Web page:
From Seattle comes news that Floyd Standifer died Monday night. The trumpeter, saxophonist and vocalist went into the hospital in late December for treatment of a shoulder problem. Doctors discovered that his shoulder pain came from cancer that had spread to his lungs and liver, and that his circulation was defective. Two weeks following a leg amputation, his heart gave out. He was seventy-eight.
Standifer spent most of his career in the Pacific Northwest, but musicians everywhere–particularly trumpet players–knew of him. His Seattle Repertory Jazz Orchestra colleague and former trumpet student Jay Thomas said today, “Floyd was always, as far back as I can remember, Seattle’s pride and joy. As a lyrical trumpeter, on a good night he had few peers.”
In a December Rifftides piece about a recent Standifer concert, I mentioned his tour of duty in the trumpet section of the great Quincy Jones band of the late 1950s and early ’60s.
On the Quincy Jones DVD in the new Jazz Icons series, Standifer solos in the trumpet section with Clark Terry, Benny Bailey and Lennie Johnson. When Jones formed the band, he hired Floyd along with two more of Quincy’s Seattle pals, bassist Buddy Catlett and pianist Patti Bown.
After the premature end of the Jones band, Standifer returned to his place as a mainstay of Seattle’s music establishment, playing trumpet, flugelhorn and tenor saxophone, and singing. Thomas recalls the late saxophonist Freddie Greenwell–another Seattle musician respected in national jazz circles–saying that he considered Standifer one of the best singers in the country.
In that December piece, I alluded to the Northwest Jazz Workshop, a sort of musicians co-op to which Floyd and I belonged in the mid-1950s. I was eighteen, struggling to become a jazz player. In a rehearsal band that mixed professionals with strivers like me, I found myself seated in the trumpet section next to Floyd. My previous big band experience involved Sousa marches. Confronted with the third trumpet part in an arrangement of Shorty Rogers’ “Elaine’s Lullaby,” I was terrified. It contained sixteen bars of chord symbols and otherwise empty space–a solo for the third trumpet. I looked at the old man next to me. He was twenty-four, ancient to someone my age. Floyd saw the look in my eyes, put his hand on my knee and said, “Don’t think about it, just play.” When it came time to cross that sixteen-bar Mojave Desert, I just played. At the end of the run-through, Floyd gave me a big smile. I have no idea what was in the solo, whether it was adequate or a disaster, but I will never forget that smile. And it is most unlikely that I will forget Floyd.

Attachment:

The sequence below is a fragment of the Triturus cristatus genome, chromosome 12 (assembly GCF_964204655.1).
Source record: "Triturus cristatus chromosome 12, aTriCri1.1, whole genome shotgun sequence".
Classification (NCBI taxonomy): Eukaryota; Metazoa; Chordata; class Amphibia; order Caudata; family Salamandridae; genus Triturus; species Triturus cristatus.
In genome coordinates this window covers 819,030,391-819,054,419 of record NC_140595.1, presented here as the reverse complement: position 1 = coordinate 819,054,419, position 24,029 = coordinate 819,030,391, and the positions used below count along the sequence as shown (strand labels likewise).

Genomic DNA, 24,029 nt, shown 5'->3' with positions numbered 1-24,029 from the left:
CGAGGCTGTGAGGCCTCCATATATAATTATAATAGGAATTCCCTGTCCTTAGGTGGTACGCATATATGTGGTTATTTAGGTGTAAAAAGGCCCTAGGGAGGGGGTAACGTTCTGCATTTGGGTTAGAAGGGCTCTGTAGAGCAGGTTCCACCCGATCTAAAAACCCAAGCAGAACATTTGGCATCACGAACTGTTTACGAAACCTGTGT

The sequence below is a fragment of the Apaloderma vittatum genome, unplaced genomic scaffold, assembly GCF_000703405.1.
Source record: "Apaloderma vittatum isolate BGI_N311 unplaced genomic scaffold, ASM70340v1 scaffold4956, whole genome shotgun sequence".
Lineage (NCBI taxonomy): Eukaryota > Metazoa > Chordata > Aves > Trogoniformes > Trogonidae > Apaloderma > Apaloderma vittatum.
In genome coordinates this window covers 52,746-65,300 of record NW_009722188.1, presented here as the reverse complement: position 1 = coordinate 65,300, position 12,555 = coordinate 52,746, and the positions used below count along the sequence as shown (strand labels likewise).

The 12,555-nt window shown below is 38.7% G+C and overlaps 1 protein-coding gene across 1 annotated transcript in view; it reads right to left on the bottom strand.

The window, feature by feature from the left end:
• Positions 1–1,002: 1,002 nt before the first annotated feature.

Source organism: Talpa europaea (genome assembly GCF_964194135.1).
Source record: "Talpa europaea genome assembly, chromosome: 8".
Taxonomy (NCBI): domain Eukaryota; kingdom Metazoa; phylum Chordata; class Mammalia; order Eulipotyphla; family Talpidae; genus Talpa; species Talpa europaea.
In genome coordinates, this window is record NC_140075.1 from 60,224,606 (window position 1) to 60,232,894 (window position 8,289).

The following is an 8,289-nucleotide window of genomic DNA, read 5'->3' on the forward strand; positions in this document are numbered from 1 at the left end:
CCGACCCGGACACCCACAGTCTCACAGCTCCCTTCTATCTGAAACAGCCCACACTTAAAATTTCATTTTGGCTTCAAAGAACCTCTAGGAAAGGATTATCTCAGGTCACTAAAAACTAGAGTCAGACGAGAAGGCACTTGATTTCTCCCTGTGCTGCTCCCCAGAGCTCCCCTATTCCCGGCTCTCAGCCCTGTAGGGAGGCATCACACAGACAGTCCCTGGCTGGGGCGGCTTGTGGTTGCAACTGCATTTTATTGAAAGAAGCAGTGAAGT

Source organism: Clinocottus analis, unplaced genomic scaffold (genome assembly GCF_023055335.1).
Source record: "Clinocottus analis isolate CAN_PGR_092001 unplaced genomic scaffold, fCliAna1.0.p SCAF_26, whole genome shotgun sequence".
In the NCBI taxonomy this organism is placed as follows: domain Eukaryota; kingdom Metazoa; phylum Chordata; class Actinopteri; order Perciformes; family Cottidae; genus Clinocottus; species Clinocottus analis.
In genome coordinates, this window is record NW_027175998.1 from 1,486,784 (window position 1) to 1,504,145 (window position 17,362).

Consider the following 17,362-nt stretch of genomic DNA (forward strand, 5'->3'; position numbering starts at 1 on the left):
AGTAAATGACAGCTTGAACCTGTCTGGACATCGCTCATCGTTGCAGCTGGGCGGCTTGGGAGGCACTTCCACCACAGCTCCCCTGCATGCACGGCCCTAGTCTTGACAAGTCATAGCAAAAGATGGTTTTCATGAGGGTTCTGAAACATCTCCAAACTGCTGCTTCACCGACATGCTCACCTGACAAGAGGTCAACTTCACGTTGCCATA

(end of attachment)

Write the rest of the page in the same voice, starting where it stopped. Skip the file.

For a summary of Floyd Standifer’s life and career, read this 2002 article by Jessica Davis in the Seattle Post-Intelligencer.